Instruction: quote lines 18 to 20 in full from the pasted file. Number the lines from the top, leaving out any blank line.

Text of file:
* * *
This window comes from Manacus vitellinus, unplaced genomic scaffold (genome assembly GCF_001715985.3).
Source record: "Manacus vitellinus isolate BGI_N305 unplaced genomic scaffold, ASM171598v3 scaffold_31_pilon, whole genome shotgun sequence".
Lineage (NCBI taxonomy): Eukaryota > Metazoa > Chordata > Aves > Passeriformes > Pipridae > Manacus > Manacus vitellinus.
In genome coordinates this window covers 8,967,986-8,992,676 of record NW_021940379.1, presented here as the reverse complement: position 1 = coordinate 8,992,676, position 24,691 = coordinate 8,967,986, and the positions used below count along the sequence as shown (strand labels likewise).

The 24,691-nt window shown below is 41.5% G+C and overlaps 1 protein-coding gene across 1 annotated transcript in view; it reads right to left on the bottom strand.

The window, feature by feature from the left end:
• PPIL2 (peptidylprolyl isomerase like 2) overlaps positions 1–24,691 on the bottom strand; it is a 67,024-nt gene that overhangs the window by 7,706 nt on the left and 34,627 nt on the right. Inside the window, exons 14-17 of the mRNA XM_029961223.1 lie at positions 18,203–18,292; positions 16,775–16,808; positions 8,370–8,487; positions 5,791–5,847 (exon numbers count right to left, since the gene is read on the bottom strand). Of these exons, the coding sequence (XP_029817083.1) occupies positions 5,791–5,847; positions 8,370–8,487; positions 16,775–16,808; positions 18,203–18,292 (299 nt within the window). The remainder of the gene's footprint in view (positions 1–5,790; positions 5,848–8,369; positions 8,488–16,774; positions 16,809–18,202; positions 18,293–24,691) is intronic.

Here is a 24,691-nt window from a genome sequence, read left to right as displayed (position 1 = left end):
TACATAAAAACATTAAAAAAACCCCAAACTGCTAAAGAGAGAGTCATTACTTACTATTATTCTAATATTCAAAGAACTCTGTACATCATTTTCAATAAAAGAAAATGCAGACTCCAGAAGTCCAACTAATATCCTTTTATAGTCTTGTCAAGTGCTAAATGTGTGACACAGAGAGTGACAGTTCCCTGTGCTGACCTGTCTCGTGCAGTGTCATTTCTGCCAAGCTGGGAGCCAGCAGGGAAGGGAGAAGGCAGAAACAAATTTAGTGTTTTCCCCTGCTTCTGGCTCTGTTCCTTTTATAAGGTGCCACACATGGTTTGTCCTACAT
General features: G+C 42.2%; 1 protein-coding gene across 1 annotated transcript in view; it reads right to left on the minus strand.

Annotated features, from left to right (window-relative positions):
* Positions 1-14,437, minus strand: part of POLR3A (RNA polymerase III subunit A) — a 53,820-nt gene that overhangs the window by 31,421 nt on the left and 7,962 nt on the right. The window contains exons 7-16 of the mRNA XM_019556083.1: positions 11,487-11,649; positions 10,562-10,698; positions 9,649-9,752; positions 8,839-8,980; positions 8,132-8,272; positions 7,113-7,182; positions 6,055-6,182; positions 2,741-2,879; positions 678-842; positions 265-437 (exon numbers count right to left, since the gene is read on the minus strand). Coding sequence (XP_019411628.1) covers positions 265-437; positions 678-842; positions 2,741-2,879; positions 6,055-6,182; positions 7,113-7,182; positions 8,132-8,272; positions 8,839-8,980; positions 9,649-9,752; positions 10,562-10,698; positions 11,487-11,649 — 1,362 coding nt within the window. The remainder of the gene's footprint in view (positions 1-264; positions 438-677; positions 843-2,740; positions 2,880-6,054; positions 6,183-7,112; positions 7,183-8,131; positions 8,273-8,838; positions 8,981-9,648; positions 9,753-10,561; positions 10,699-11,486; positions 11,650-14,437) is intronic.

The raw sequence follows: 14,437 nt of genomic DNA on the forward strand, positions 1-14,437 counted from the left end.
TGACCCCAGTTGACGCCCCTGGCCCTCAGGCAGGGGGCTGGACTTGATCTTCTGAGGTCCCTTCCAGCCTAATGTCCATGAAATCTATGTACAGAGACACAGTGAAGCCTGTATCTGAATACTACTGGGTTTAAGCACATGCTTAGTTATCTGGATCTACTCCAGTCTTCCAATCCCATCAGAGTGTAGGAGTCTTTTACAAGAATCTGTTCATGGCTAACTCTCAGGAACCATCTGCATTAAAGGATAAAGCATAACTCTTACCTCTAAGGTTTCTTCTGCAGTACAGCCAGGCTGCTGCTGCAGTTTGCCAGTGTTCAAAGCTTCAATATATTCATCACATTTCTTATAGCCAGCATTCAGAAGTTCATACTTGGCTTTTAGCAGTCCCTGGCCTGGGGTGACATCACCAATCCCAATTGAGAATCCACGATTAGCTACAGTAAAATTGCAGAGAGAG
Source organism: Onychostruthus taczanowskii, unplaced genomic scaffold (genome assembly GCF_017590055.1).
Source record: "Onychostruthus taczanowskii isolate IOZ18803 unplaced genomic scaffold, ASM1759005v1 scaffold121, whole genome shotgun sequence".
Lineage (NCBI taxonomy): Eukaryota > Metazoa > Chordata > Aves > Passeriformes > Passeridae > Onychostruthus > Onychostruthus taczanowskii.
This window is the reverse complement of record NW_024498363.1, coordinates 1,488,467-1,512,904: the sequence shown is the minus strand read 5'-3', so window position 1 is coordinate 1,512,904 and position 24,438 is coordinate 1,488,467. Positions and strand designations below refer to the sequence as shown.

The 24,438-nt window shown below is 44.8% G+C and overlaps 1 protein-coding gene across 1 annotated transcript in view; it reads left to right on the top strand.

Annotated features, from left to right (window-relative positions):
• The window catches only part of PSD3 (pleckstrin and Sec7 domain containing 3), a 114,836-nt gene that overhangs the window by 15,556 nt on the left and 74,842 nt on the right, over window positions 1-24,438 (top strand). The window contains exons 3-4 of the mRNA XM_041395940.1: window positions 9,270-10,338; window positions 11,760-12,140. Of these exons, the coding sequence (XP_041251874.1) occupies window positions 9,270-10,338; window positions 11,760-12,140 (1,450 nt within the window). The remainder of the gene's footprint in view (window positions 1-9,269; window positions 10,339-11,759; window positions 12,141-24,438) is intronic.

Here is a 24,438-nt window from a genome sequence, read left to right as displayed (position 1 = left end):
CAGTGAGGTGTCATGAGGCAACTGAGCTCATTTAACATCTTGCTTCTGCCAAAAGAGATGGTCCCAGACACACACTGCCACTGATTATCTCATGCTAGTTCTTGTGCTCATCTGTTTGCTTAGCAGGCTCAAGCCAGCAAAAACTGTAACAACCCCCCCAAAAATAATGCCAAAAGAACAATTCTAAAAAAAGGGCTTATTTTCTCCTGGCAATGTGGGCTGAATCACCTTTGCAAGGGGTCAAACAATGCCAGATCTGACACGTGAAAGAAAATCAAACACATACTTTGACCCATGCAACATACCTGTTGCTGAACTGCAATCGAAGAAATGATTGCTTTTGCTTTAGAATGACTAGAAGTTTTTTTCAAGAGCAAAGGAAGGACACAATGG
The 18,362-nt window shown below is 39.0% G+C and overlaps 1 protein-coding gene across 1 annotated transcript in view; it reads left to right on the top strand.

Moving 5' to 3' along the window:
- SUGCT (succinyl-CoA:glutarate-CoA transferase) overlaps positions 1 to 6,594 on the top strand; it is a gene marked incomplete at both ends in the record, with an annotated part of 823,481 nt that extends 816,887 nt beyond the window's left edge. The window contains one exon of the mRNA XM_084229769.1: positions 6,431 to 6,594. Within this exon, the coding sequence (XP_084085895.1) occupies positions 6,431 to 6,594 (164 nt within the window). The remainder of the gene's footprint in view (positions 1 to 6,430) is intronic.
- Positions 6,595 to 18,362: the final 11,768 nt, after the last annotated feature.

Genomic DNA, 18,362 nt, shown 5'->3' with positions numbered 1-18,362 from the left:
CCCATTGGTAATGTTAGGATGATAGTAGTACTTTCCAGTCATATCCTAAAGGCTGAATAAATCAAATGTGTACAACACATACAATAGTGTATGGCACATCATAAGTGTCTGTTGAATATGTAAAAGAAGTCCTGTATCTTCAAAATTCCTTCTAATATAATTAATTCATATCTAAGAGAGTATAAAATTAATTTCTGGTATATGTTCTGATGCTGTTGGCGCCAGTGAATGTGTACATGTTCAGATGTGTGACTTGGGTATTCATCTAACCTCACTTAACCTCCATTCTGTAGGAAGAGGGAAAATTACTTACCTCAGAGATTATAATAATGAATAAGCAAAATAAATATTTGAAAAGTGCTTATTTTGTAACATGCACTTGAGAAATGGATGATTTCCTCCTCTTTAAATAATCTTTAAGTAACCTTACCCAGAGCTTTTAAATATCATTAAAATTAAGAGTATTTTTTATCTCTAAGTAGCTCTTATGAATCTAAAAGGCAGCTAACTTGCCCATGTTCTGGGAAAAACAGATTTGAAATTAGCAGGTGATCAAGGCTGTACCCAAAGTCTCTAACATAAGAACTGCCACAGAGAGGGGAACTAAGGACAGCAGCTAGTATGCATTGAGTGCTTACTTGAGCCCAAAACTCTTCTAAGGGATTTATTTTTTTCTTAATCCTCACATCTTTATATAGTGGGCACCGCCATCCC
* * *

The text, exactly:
This window is the reverse complement of record NW_024498363.1, coordinates 1,488,467-1,512,904: the sequence shown is the minus strand read 5'-3', so window position 1 is coordinate 1,512,904 and position 24,438 is coordinate 1,488,467. Positions and strand designations below refer to the sequence as shown.

The 24,438-nt window shown below is 44.8% G+C and overlaps 1 protein-coding gene across 1 annotated transcript in view; it reads left to right on the top strand.

Annotated features, from left to right (window-relative positions):